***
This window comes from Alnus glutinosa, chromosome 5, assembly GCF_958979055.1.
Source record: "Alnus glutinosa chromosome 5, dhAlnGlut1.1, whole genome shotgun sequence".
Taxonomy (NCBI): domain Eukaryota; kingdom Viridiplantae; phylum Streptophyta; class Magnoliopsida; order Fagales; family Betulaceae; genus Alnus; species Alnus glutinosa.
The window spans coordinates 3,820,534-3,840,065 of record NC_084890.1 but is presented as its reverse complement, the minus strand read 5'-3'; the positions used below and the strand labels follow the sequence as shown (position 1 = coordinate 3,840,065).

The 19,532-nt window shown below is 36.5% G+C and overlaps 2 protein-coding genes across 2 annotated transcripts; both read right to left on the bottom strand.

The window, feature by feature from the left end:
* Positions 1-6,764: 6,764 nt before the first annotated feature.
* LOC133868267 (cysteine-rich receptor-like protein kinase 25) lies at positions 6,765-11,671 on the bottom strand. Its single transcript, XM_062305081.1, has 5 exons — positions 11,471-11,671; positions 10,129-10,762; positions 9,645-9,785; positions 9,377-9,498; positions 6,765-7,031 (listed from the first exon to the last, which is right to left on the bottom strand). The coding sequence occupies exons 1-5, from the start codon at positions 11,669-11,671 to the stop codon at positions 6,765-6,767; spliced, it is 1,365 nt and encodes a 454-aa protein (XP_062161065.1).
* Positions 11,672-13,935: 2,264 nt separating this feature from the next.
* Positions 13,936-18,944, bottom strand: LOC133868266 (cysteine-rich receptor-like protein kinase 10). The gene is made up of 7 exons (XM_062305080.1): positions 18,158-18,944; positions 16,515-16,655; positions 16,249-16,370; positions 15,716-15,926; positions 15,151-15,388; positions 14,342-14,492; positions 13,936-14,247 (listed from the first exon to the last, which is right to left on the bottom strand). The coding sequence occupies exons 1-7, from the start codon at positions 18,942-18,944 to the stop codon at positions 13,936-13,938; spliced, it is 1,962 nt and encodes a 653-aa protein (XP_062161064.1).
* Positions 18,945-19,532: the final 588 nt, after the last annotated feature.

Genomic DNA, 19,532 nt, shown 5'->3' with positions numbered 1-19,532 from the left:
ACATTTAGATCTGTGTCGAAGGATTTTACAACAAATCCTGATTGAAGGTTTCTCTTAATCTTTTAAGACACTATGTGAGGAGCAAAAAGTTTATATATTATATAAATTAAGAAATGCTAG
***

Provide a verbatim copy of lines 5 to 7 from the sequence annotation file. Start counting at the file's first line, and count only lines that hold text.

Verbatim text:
The 19,532-nt window shown below is 36.5% G+C and overlaps 2 protein-coding genes across 2 annotated transcripts; both read right to left on the bottom strand.

The window, feature by feature from the left end:
* Positions 1-6,764: 6,764 nt before the first annotated feature.